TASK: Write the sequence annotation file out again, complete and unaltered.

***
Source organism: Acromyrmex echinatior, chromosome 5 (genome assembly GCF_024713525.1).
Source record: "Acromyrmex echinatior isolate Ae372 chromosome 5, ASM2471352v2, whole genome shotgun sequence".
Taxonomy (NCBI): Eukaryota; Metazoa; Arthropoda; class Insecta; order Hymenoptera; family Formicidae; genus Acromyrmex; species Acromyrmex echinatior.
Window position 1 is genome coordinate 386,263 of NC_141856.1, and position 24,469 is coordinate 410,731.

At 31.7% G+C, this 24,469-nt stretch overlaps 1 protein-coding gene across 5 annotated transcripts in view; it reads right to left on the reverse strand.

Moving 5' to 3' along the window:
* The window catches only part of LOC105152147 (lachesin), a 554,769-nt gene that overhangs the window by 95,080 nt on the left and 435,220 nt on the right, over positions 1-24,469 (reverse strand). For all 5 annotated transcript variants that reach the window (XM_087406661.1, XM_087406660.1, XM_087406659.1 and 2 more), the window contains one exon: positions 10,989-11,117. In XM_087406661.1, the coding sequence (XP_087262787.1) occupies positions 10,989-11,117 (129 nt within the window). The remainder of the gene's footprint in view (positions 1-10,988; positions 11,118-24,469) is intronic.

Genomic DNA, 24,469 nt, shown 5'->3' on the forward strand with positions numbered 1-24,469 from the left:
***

Source organism: Acromyrmex echinatior, chromosome 5 (genome assembly GCF_024713525.1).
Source record: "Acromyrmex echinatior isolate Ae372 chromosome 5, ASM2471352v2, whole genome shotgun sequence".
Taxonomy (NCBI): Eukaryota; Metazoa; Arthropoda; class Insecta; order Hymenoptera; family Formicidae; genus Acromyrmex; species Acromyrmex echinatior.
Window position 1 is genome coordinate 386,263 of NC_141856.1, and position 24,469 is coordinate 410,731.

At 31.7% G+C, this 24,469-nt stretch overlaps 1 protein-coding gene across 5 annotated transcripts in view; it reads right to left on the reverse strand.

Moving 5' to 3' along the window:
* The window catches only part of LOC105152147 (lachesin), a 554,769-nt gene that overhangs the window by 95,080 nt on the left and 435,220 nt on the right, over positions 1-24,469 (reverse strand). For all 5 annotated transcript variants that reach the window (XM_087406661.1, XM_087406660.1, XM_087406659.1 and 2 more), the window contains one exon: positions 10,989-11,117. In XM_087406661.1, the coding sequence (XP_087262787.1) occupies positions 10,989-11,117 (129 nt within the window). The remainder of the gene's footprint in view (positions 1-10,988; positions 11,118-24,469) is intronic.

Genomic DNA, 24,469 nt, shown 5'->3' on the forward strand with positions numbered 1-24,469 from the left: